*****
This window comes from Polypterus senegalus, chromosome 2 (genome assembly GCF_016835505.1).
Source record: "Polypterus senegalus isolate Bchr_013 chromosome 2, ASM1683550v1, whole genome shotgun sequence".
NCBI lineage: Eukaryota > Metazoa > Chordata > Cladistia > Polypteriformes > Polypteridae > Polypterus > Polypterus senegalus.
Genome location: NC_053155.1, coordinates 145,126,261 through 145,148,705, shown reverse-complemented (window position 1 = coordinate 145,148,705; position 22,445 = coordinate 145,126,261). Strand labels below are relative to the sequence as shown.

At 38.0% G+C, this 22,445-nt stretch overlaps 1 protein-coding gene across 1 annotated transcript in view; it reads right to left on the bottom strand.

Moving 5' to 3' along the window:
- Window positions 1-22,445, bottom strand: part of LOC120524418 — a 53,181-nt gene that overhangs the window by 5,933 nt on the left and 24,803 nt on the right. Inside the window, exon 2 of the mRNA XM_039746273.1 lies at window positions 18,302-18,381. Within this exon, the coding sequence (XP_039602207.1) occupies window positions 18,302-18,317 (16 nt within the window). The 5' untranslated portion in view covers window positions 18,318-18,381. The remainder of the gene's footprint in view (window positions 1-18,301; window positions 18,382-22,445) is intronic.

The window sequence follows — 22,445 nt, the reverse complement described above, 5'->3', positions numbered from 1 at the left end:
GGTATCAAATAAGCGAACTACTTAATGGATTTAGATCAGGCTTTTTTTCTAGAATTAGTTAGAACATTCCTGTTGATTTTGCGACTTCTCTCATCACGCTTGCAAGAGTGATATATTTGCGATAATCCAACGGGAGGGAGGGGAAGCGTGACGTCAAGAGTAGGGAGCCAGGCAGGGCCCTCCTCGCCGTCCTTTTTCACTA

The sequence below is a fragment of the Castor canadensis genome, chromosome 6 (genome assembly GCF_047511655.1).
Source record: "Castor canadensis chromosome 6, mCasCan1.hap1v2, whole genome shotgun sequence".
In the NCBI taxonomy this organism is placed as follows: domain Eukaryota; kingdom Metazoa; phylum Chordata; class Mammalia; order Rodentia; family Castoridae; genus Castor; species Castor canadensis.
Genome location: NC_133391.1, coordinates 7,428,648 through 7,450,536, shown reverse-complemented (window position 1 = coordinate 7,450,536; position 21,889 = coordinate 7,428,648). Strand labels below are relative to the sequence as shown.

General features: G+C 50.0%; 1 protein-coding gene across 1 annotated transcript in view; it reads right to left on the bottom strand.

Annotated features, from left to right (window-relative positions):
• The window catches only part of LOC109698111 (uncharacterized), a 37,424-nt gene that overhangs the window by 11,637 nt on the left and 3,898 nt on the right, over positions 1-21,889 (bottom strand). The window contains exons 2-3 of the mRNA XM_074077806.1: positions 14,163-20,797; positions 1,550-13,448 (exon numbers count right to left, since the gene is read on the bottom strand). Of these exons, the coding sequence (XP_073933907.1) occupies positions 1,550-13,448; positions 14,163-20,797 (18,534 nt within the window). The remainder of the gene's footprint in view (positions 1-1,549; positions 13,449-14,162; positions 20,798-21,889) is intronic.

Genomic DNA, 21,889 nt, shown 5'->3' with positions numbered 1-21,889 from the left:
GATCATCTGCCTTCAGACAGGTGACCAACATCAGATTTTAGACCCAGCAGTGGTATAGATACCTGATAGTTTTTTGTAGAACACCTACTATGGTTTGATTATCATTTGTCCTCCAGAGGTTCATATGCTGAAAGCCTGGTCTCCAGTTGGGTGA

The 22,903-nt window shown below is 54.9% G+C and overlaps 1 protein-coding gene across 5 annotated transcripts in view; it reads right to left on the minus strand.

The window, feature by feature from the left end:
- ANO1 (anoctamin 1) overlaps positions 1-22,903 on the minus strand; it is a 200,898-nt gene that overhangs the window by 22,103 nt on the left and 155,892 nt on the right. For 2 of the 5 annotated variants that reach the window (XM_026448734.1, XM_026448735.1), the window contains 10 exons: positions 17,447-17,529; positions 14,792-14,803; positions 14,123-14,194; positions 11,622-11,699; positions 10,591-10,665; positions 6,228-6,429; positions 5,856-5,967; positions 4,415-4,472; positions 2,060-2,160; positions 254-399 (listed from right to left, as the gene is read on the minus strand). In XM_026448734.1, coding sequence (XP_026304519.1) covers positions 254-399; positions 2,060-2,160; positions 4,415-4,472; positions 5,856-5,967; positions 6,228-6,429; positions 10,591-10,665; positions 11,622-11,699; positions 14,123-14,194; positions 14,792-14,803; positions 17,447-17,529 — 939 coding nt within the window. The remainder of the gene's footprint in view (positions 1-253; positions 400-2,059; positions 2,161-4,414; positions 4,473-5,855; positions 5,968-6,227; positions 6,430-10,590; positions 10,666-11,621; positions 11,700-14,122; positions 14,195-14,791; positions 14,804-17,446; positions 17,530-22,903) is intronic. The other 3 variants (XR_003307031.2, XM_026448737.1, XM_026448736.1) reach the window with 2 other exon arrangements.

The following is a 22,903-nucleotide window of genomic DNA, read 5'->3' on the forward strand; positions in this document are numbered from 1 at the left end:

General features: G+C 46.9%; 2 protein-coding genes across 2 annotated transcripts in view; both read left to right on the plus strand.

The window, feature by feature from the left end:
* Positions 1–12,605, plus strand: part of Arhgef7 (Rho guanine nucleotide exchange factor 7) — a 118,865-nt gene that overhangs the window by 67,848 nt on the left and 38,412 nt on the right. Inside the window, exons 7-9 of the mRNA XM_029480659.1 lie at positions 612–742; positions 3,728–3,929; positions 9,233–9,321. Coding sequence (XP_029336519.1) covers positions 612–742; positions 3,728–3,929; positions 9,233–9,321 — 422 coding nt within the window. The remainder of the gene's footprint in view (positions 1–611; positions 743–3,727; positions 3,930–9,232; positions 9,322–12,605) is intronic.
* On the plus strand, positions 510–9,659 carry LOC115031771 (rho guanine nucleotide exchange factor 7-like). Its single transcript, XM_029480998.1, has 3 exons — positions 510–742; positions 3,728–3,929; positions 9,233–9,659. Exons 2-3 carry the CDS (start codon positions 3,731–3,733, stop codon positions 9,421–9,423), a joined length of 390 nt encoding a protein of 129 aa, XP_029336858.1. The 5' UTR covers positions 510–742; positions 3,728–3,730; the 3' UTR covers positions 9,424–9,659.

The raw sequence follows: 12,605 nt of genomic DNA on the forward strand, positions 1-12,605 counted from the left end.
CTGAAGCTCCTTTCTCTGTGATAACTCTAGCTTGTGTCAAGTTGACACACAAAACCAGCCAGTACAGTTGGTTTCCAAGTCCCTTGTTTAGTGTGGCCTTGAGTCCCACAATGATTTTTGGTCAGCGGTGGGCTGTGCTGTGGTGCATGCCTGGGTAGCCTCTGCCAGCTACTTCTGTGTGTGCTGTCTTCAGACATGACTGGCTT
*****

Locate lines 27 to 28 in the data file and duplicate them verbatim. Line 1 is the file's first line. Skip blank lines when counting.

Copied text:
The raw sequence follows: 12,605 nt of genomic DNA on the forward strand, positions 1-12,605 counted from the left end.
CTGAAGCTCCTTTCTCTGTGATAACTCTAGCTTGTGTCAAGTTGACACACAAAACCAGCCAGTACAGTTGGTTTCCAAGTCCCTTGTTTAGTGTGGCCTTGAGTCCCACAATGATTTTTGGTCAGCGGTGGGCTGTGCTGTGGTGCATGCCTGGGTAGCCTCTGCCAGCTACTTCTGTGTGTGCTGTCTTCAGACATGACTGGCTT